Named to the Evanston Public Library's Blueberry List: Kids' Book that Inspire Love of Nature and Action for Planet Earth
Selected for the Notable Social Studies 2022 list
Named to the ALA Notable Children's Books 2022
“Wowww!”—– Raina Telgemeier, #1 NY Times, #1 USA Today, #1 Publishers Weekly bestselling author/illustrator
KIRKUS STAR: Lustrous illustrations and meditative text reflect on the role of smoke in nature and civilization... Smoke dissipates quickly, but this poetic text will linger.
KIRKUS'S LIST OF 150 MOST ANTICIPATED FALL 2021 BOOKS
Smoke itself acts as narrator, telling us how it has served humankind since prehistoric times in signaling, beekeeping, curing and flavoring food, religious rites, fumigating insects, and myriad other ways.
Smoke speaks in mesmerizing riddles: “I lack a mouth, but I can speak…. I lack hands, but I can push out unwanted guests…. I’m gentler than a feather, but I can cause harm…". This rhythmically powerful narration is complemented by illustrations in which swirling smoke was captured on art paper held over smoky candle flames, and the dancing smoke textures were then deepened and elaborated with watercolors and Photoshop finishes. With this unique method, Merce López “let the smoke decide how the idea I had in mind would dance with it, giving freedom to the images.”
The resulting illustrations are astounding, and they resonate with the otherworldly text.
About the Author
Henry Herz (San Diego, CA) authored ten picture books. His children's short stories have been published in Highlights for Children, Ladybug Magazine, and in anthologies for Albert Whitman & Co. and Blackstone Publishing. Henry also writes adult science fiction and fantasy short stories. He holds a BS in Engineering from Cornell, an MS in Engineering from George Washington University, and an MA in Political Science from Georgetown.
Merce López graduated from Llotja Art School in Barcelona and has illustrated for design, theater, and film as well as twenty children’s books for Spanish and international book publishers. Her 2019 title Lion of the Sky: Haiku for All Seasons by Laura Purdie Salas received multiple starred reviews and was named a Center for Children’s Books Gryphon Honor Book, an NCTE Notable Poetry Book, a Kirkus Best Picture Book, and a Parents Magazine Best Kids’ Book, among other accolades. In a starred review of I Am Smoke (Tilbury House, 2021), Kirkus called her illustrations “Lustrous” and “Exquisitely beautiful.” In his 100 Scope Notes column for School Library Journal, Travis Jonker called I Am Smoke “One of the most astonishingly unconventional children’s books of 2021. Here’s to children’s books that expand our assumptions of what a children’s book can be.”
Lustrous illustrations and meditative text reflect on the role of smoke in nature and civilization. Within this exquisitely beautiful melding of science and poetry is a ton of trust: trust that readers will absorb the intricate, evocative prose; trust they will utilize the comprehensive backmatter; and trust that readers will reconsider something as ubiquitous as smoke afresh. Smoke dissipates quickly, but this poetic text will linger.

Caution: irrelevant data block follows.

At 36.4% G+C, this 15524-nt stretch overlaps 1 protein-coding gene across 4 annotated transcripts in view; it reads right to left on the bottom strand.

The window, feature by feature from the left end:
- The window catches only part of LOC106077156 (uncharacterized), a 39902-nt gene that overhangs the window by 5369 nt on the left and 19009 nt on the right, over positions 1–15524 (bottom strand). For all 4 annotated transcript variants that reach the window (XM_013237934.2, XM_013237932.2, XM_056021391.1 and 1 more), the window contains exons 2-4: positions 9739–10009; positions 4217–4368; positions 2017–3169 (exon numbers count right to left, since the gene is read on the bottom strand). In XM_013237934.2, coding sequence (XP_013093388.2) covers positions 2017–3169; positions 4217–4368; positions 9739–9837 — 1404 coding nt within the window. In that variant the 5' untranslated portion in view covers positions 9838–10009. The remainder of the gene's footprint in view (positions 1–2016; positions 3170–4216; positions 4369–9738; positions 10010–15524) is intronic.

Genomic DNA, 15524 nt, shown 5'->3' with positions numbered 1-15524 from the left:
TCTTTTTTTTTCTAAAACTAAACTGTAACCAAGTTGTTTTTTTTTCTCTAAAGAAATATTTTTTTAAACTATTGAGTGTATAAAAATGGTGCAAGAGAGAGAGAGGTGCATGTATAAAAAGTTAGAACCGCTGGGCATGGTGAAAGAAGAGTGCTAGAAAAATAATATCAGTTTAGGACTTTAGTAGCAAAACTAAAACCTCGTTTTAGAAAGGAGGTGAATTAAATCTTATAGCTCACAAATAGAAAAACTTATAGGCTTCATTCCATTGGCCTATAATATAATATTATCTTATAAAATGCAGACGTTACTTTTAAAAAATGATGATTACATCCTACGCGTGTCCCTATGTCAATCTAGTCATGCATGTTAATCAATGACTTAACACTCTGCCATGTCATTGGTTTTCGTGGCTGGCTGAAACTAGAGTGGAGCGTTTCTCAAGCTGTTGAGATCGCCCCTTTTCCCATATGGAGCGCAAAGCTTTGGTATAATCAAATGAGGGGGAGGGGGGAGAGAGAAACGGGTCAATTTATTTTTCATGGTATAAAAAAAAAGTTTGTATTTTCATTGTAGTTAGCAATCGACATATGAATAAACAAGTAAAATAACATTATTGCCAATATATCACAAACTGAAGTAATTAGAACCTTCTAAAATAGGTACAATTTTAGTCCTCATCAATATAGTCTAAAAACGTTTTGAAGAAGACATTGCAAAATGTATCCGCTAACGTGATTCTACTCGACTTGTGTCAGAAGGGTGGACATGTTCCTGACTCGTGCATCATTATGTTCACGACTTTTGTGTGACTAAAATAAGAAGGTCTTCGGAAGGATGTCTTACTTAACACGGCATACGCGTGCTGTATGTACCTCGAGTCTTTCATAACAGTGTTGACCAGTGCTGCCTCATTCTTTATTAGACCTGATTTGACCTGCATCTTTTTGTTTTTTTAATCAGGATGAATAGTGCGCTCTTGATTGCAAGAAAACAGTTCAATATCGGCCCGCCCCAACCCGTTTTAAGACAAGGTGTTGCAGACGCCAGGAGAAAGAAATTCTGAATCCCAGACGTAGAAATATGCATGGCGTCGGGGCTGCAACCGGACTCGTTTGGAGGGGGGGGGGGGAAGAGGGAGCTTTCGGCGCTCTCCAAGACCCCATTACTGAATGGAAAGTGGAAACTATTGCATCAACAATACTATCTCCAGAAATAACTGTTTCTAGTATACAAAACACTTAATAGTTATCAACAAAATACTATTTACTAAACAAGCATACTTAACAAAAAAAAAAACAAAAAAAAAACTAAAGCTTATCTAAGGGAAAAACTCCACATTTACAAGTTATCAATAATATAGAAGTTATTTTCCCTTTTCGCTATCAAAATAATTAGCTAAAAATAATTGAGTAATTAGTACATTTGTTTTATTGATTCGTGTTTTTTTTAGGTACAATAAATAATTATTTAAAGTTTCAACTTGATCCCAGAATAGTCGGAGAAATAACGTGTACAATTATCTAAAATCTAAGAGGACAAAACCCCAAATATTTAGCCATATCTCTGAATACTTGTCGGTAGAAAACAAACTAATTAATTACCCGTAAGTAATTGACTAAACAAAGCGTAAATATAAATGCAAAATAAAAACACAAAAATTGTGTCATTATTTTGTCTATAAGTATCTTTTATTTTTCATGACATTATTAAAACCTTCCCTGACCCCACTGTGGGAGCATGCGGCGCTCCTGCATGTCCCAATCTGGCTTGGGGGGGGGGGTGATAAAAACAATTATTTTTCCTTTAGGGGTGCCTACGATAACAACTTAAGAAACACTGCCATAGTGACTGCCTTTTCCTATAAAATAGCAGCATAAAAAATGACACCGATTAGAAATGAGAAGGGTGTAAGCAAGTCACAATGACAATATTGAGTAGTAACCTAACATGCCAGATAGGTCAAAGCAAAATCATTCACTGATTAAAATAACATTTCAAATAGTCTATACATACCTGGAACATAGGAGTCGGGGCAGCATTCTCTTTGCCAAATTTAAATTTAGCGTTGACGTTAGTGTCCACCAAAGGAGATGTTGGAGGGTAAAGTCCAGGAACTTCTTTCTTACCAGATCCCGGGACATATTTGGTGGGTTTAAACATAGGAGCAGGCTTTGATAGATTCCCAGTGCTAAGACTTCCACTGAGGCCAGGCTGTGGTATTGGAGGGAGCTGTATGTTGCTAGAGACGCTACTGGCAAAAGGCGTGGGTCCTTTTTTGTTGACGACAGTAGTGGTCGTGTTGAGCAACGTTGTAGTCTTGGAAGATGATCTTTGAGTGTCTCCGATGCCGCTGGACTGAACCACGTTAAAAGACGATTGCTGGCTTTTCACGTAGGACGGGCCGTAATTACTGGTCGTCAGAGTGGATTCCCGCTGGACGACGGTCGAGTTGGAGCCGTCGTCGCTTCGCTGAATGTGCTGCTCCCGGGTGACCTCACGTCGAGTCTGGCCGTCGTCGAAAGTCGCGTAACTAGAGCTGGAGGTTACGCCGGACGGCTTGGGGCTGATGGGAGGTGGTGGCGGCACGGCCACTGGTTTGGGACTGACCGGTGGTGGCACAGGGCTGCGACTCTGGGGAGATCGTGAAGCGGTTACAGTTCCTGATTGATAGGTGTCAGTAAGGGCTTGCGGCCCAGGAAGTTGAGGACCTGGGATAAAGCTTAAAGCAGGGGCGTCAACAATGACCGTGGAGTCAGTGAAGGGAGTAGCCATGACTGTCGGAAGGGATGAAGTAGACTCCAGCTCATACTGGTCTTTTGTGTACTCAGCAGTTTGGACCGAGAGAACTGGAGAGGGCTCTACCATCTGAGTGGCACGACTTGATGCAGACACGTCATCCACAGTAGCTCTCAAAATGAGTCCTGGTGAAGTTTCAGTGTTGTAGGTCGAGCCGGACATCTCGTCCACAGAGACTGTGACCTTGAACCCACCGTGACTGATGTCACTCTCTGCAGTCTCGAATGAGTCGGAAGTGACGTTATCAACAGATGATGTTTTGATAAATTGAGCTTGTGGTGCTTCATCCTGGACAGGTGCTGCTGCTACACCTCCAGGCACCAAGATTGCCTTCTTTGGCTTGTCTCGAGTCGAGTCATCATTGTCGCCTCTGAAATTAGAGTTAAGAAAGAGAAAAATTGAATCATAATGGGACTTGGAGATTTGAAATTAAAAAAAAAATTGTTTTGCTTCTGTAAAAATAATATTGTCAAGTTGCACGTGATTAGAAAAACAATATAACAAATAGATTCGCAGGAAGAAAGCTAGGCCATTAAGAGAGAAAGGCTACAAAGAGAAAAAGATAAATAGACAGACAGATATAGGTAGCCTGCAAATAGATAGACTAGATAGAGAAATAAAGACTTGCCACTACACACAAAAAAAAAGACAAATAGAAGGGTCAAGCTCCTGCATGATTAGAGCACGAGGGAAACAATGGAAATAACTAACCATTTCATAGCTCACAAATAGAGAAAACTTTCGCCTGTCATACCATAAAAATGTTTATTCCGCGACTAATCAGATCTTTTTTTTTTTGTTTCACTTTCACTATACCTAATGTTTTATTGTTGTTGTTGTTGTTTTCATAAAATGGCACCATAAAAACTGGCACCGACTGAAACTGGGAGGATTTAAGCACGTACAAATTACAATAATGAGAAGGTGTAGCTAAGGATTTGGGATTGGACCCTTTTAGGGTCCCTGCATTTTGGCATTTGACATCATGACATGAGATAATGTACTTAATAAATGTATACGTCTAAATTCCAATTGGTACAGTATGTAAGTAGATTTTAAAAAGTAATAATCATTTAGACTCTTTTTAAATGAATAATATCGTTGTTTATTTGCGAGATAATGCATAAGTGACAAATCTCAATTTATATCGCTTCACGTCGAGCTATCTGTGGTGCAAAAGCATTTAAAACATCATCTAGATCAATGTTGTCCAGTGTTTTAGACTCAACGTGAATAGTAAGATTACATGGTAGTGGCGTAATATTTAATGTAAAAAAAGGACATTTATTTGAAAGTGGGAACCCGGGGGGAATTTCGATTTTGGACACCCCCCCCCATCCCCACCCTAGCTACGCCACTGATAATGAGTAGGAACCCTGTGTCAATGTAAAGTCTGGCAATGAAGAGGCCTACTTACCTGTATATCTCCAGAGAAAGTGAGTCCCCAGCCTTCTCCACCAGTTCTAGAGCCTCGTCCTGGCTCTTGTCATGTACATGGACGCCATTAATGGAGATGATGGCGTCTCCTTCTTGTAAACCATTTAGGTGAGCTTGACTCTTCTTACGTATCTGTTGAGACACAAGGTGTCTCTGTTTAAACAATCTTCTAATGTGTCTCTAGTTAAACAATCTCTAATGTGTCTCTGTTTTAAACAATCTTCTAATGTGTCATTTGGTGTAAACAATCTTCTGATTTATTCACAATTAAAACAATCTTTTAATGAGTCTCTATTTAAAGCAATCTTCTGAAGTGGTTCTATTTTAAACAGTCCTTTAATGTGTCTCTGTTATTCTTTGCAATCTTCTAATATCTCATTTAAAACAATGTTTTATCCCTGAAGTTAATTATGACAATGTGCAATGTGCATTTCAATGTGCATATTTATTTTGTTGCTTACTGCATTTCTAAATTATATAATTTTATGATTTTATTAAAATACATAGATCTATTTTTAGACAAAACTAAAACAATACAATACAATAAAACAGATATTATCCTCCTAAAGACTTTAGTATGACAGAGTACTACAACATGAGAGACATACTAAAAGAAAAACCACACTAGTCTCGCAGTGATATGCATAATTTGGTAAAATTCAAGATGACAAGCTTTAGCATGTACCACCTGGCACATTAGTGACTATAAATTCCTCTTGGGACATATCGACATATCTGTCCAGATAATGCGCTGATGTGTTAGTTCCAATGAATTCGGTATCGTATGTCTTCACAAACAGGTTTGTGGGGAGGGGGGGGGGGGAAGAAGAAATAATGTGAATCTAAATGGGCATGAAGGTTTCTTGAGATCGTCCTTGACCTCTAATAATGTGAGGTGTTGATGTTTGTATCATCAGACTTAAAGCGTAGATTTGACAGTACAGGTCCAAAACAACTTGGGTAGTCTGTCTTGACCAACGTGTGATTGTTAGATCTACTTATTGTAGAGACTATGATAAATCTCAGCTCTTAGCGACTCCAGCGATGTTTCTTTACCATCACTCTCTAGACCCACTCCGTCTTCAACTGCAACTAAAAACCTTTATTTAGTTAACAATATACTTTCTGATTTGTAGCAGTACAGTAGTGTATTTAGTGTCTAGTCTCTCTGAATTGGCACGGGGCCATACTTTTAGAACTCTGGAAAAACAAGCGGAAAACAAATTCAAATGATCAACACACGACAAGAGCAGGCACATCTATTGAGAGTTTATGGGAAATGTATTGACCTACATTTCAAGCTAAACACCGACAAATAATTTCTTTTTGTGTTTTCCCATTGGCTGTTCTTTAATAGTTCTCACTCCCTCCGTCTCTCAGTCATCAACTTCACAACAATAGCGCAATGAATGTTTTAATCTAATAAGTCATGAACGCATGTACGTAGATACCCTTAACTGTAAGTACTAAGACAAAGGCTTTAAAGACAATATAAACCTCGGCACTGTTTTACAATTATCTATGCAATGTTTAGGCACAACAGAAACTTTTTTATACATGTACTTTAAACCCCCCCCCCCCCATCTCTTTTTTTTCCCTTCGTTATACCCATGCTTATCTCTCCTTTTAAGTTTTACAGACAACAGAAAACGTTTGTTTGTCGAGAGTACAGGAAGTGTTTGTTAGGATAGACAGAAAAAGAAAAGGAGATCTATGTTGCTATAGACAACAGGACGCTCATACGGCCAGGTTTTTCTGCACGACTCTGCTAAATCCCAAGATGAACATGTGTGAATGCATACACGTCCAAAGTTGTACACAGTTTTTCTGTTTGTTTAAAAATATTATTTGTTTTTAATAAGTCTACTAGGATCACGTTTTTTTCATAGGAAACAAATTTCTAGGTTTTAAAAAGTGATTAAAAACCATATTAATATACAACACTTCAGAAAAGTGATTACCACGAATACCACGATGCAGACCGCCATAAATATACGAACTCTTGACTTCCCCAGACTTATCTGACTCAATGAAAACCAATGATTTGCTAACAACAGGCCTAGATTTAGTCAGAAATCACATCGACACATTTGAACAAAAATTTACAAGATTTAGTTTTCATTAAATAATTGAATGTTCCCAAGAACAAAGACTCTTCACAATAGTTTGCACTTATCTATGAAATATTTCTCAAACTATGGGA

— Kirkus STARRED REVIEW
Why it’s unconventional: The illustrations in this book violate what I thought was a hard and fast rule of art: Don’t Burn the Art. Merce Lopez Ascanoio throws this out the window, holding paper over lit candles to create the smoke elements in this story about the importance of fire and smoke to humankind. Oh, and did I mention smoke is the narrator? An unconventional stand out.
— Travis Jonker - SLJ
5 STARS. Lopez’s illustrations are haunting and creative, achieving a unique form of smoke impressions by suspending art paper over candle flames and then finishing the images using watercolors and Photoshop. It is a beautiful book that gives smoke a voice, one that is both playful and devious.
— Bobbie Peyton - Seattle Book Review
...This one is a lyrical and mesmerizing blend of science, art, and poetry... — Jules - Seven Impossible Things Before Breakfast,A Blog about Books
I'm excited to recommend this new nonfiction picture book. Rather than adopting a persuasive tone, this remarkable book assumes that readers will be both curious and surprised by positive attributes of something as ubiquitous, and often ominous, as SMOKE... Lyrical text empowers SMOKE as a character, making it the first person narrator of its own story. That voice reclaims credit for the many ways SMOKE offers benefits to mind, body, soul, and nature while admitting that those benefits contradict more common negative smoke associations that dominate our collective consciousness...The fluid, translucent, and nearly hypnotic qualities of smoke are captured effectively with few words, directly addressing the reader, and ensnare our attention...The added benefit to this already outstanding picture book for many ages is that several pages of back matter provide brief but thorough explanations of each declaration SMOKE makes within the main text...This is one book you may loan, but will want to replace when it somehow is not returned. I am not alone in singing its praises, and I'm guessing that you'll join the chorus once you have a close look and read.
— Sandy Brehl - Unpacking the Power of Picture Books